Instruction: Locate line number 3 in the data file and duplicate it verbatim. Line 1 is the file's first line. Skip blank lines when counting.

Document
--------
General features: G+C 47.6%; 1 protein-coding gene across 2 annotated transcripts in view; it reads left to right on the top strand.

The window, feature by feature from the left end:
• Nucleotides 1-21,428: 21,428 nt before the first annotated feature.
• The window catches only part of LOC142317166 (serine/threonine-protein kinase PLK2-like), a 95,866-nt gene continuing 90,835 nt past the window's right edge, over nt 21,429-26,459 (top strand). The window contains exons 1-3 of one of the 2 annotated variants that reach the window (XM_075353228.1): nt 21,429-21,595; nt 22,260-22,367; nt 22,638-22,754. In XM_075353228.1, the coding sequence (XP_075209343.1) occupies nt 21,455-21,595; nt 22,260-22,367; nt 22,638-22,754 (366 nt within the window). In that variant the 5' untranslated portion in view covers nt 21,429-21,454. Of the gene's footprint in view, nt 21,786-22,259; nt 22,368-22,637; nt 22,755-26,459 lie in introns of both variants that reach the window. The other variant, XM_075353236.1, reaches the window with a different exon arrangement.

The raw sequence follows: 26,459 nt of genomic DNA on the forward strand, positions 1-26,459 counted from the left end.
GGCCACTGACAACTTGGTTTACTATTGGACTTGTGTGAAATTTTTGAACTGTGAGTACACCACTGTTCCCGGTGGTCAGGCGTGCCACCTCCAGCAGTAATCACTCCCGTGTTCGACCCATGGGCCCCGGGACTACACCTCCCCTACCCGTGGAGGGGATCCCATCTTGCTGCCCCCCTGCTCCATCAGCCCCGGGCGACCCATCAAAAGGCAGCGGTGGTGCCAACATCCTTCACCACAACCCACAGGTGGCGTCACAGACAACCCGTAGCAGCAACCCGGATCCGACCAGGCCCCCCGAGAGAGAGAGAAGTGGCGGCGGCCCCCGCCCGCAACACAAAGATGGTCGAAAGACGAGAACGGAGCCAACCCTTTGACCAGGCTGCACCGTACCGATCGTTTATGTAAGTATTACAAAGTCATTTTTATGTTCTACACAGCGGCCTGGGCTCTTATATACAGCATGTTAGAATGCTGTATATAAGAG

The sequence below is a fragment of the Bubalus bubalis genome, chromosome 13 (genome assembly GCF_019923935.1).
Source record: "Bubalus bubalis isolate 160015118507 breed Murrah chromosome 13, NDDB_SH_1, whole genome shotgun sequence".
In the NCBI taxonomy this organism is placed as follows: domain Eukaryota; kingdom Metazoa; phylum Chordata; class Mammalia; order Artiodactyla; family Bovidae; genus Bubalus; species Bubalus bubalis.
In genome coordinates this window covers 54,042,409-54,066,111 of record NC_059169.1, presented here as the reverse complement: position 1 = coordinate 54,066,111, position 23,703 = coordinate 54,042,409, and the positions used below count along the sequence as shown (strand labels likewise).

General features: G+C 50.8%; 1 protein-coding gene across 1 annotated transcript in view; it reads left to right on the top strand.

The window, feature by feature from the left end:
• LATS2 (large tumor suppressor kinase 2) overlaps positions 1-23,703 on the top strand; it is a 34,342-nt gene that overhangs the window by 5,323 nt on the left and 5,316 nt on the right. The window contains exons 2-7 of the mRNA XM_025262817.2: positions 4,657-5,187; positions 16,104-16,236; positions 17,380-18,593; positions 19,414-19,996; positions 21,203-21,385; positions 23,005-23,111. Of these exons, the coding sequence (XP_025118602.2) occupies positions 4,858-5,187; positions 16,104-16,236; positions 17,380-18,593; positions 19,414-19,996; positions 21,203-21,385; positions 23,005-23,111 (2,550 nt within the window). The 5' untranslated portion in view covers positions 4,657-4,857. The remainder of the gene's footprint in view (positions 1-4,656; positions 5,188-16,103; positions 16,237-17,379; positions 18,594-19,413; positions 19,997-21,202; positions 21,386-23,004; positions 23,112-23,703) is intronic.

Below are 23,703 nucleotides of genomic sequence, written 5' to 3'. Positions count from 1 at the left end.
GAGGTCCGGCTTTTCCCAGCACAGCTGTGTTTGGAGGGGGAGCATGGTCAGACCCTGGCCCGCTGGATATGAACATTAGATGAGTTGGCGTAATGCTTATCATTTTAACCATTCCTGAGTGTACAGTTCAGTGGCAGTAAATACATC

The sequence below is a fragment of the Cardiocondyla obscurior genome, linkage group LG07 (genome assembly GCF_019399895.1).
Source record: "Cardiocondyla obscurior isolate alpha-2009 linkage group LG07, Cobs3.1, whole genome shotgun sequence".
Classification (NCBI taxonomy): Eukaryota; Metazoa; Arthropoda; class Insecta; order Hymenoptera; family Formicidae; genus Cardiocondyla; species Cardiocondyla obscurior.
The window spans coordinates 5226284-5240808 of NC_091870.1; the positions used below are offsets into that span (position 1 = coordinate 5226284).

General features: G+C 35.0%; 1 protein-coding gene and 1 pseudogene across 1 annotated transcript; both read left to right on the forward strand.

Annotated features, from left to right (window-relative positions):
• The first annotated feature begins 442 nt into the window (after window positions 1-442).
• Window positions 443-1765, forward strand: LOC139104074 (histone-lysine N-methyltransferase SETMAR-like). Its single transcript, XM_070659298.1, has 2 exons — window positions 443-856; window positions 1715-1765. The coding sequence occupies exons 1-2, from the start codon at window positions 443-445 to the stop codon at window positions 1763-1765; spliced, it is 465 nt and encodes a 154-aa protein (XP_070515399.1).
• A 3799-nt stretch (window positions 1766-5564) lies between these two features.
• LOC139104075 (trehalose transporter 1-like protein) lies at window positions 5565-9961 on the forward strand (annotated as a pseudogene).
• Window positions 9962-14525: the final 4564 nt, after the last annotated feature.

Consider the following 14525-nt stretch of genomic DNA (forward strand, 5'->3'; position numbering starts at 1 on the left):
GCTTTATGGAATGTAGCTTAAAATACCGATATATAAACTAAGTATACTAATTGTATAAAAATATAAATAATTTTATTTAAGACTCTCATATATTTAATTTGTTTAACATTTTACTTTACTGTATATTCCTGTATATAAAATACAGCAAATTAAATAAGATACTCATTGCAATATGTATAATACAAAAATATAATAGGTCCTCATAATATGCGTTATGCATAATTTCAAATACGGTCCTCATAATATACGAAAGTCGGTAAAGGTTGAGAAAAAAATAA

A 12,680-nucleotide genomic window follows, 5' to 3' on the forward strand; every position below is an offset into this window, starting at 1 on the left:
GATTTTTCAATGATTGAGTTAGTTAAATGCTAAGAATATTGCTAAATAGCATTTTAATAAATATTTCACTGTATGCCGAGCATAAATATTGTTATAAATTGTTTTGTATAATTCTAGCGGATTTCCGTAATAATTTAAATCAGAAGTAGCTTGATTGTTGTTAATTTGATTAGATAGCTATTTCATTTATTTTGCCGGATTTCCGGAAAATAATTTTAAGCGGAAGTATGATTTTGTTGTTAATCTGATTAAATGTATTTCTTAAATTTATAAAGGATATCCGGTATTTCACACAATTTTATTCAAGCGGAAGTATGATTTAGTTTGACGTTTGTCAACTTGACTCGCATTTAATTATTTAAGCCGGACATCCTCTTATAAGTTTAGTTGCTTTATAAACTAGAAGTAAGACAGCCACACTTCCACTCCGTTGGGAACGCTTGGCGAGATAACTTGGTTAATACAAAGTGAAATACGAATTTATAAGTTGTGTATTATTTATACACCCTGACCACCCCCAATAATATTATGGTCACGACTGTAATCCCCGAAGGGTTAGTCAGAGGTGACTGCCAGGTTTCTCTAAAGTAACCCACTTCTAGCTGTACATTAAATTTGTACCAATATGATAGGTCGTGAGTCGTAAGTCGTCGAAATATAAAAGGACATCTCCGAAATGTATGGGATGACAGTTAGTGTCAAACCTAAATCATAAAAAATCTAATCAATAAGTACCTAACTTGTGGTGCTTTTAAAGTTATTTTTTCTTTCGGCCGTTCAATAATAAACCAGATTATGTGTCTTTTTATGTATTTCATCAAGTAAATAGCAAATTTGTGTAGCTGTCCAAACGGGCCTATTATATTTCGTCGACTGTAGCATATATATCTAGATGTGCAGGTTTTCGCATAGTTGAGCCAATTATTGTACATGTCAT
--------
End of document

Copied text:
• Nucleotides 1-21,428: 21,428 nt before the first annotated feature.